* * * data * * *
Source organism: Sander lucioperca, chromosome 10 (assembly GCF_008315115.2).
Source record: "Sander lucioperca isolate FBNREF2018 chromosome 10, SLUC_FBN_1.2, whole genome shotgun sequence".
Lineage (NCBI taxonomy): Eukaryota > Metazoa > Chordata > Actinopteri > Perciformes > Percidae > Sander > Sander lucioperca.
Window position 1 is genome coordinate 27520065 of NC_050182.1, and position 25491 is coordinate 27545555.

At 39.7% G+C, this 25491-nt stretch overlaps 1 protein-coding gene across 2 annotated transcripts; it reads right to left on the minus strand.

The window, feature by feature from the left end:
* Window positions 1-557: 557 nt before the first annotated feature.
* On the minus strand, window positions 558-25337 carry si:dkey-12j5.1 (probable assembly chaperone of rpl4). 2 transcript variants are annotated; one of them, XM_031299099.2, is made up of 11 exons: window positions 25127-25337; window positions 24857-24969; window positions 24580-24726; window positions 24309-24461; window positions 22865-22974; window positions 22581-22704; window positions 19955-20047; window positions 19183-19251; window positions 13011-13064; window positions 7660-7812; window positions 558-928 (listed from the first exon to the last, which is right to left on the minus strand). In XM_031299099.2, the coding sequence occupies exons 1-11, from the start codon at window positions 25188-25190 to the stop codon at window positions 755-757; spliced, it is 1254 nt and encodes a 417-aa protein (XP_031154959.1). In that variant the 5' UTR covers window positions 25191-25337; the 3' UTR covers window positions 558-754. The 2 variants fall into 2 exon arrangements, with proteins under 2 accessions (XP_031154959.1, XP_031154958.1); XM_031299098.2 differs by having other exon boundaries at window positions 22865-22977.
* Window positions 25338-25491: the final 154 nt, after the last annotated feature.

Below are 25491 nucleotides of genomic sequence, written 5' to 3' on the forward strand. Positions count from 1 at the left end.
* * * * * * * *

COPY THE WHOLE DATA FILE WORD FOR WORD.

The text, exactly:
Source organism: Sander lucioperca, chromosome 10 (assembly GCF_008315115.2).
Source record: "Sander lucioperca isolate FBNREF2018 chromosome 10, SLUC_FBN_1.2, whole genome shotgun sequence".
Lineage (NCBI taxonomy): Eukaryota > Metazoa > Chordata > Actinopteri > Perciformes > Percidae > Sander > Sander lucioperca.
Window position 1 is genome coordinate 27520065 of NC_050182.1, and position 25491 is coordinate 27545555.

At 39.7% G+C, this 25491-nt stretch overlaps 1 protein-coding gene across 2 annotated transcripts; it reads right to left on the minus strand.

The window, feature by feature from the left end:
* Window positions 1-557: 557 nt before the first annotated feature.
* On the minus strand, window positions 558-25337 carry si:dkey-12j5.1 (probable assembly chaperone of rpl4). 2 transcript variants are annotated; one of them, XM_031299099.2, is made up of 11 exons: window positions 25127-25337; window positions 24857-24969; window positions 24580-24726; window positions 24309-24461; window positions 22865-22974; window positions 22581-22704; window positions 19955-20047; window positions 19183-19251; window positions 13011-13064; window positions 7660-7812; window positions 558-928 (listed from the first exon to the last, which is right to left on the minus strand). In XM_031299099.2, the coding sequence occupies exons 1-11, from the start codon at window positions 25188-25190 to the stop codon at window positions 755-757; spliced, it is 1254 nt and encodes a 417-aa protein (XP_031154959.1). In that variant the 5' UTR covers window positions 25191-25337; the 3' UTR covers window positions 558-754. The 2 variants fall into 2 exon arrangements, with proteins under 2 accessions (XP_031154959.1, XP_031154958.1); XM_031299098.2 differs by having other exon boundaries at window positions 22865-22977.
* Window positions 25338-25491: the final 154 nt, after the last annotated feature.

Below are 25491 nucleotides of genomic sequence, written 5' to 3' on the forward strand. Positions count from 1 at the left end.